Is there anything you both hope audiences take away from ‘Diamond in the Rough?’

Boscarino: Definitely. I think one of the things that I loved about Ariana was [that] she was very determined. But I think as you see over the course of the film, you see her be able to harness that strong will she has into affecting change that matters. She gets kind of caught up in the petty stuff, but eventually, she’s able to use her wit and her intellect for positive change. I think if there’s anything fans can take away, it’s not being afraid to change the norm and question things. I think [that’s] always a good message.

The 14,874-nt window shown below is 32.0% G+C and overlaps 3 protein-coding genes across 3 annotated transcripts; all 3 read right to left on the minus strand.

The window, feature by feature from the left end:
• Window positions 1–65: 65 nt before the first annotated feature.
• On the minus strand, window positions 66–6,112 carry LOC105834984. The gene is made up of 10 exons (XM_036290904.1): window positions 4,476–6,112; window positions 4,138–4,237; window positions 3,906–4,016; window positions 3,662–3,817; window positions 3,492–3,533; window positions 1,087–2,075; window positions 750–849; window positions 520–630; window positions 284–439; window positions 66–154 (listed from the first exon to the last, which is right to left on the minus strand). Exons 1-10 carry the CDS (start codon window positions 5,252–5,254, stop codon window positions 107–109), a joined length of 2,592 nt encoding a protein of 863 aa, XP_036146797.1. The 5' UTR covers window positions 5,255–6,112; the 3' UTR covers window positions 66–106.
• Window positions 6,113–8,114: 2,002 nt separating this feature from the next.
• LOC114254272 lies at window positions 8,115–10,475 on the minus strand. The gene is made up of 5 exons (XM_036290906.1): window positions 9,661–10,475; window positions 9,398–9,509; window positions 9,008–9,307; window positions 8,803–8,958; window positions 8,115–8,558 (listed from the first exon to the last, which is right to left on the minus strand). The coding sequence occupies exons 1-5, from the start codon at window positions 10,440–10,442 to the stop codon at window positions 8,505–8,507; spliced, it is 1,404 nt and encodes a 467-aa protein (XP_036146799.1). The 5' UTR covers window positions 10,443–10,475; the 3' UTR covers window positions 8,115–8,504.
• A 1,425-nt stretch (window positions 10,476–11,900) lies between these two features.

Johnson: I would say with this film, you’ll see and hear some things that are very culturally aware. I think something that’s interesting is with the amount of content that’s being produced and digested by audiences now, it’s really important to understand that people are looking more for authenticity—and they can see through things that aren’t authentic. I think this film is aware of some of the issues and traditions that have been followed in the past, and it just makes fun of them and shows that things are changing and developing. I think when people watch this film they’re gonna notice that and they’re going to appreciate the fact that the film is able to recognize those [tropes] and bring light to them. If I were going to tell anyone to take anything away, it would just be to watch and see how authentic this film [is] and how it was produced and brought together—because it’s super cool.

‘Diamond in the Rough’ releases (but is available to preorder) on Creator+  June 29.

More from our Sister Sites